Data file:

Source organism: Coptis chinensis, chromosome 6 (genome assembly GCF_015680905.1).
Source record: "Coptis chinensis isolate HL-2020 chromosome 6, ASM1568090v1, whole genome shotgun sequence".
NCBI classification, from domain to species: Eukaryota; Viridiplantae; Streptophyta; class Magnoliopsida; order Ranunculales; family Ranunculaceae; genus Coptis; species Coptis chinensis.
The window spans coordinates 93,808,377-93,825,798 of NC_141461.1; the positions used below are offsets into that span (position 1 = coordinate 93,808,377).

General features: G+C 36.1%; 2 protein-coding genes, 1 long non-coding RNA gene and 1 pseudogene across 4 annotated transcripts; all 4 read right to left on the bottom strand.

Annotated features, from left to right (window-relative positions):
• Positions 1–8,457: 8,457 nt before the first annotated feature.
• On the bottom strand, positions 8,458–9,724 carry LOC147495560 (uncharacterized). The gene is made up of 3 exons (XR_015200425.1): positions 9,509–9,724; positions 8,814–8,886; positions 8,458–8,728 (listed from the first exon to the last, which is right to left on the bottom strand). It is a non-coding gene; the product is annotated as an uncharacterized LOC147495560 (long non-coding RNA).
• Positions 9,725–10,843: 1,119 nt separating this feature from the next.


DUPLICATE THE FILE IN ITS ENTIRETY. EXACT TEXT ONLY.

Source organism: Coptis chinensis, chromosome 6 (genome assembly GCF_015680905.1).
Source record: "Coptis chinensis isolate HL-2020 chromosome 6, ASM1568090v1, whole genome shotgun sequence".
NCBI classification, from domain to species: Eukaryota; Viridiplantae; Streptophyta; class Magnoliopsida; order Ranunculales; family Ranunculaceae; genus Coptis; species Coptis chinensis.
The window spans coordinates 93,808,377-93,825,798 of NC_141461.1; the positions used below are offsets into that span (position 1 = coordinate 93,808,377).

General features: G+C 36.1%; 2 protein-coding genes, 1 long non-coding RNA gene and 1 pseudogene across 4 annotated transcripts; all 4 read right to left on the bottom strand.

Annotated features, from left to right (window-relative positions):
• Positions 1–8,457: 8,457 nt before the first annotated feature.
• On the bottom strand, positions 8,458–9,724 carry LOC147495560 (uncharacterized). The gene is made up of 3 exons (XR_015200425.1): positions 9,509–9,724; positions 8,814–8,886; positions 8,458–8,728 (listed from the first exon to the last, which is right to left on the bottom strand). It is a non-coding gene; the product is annotated as an uncharacterized LOC147495560 (long non-coding RNA).
• Positions 9,725–10,843: 1,119 nt separating this feature from the next.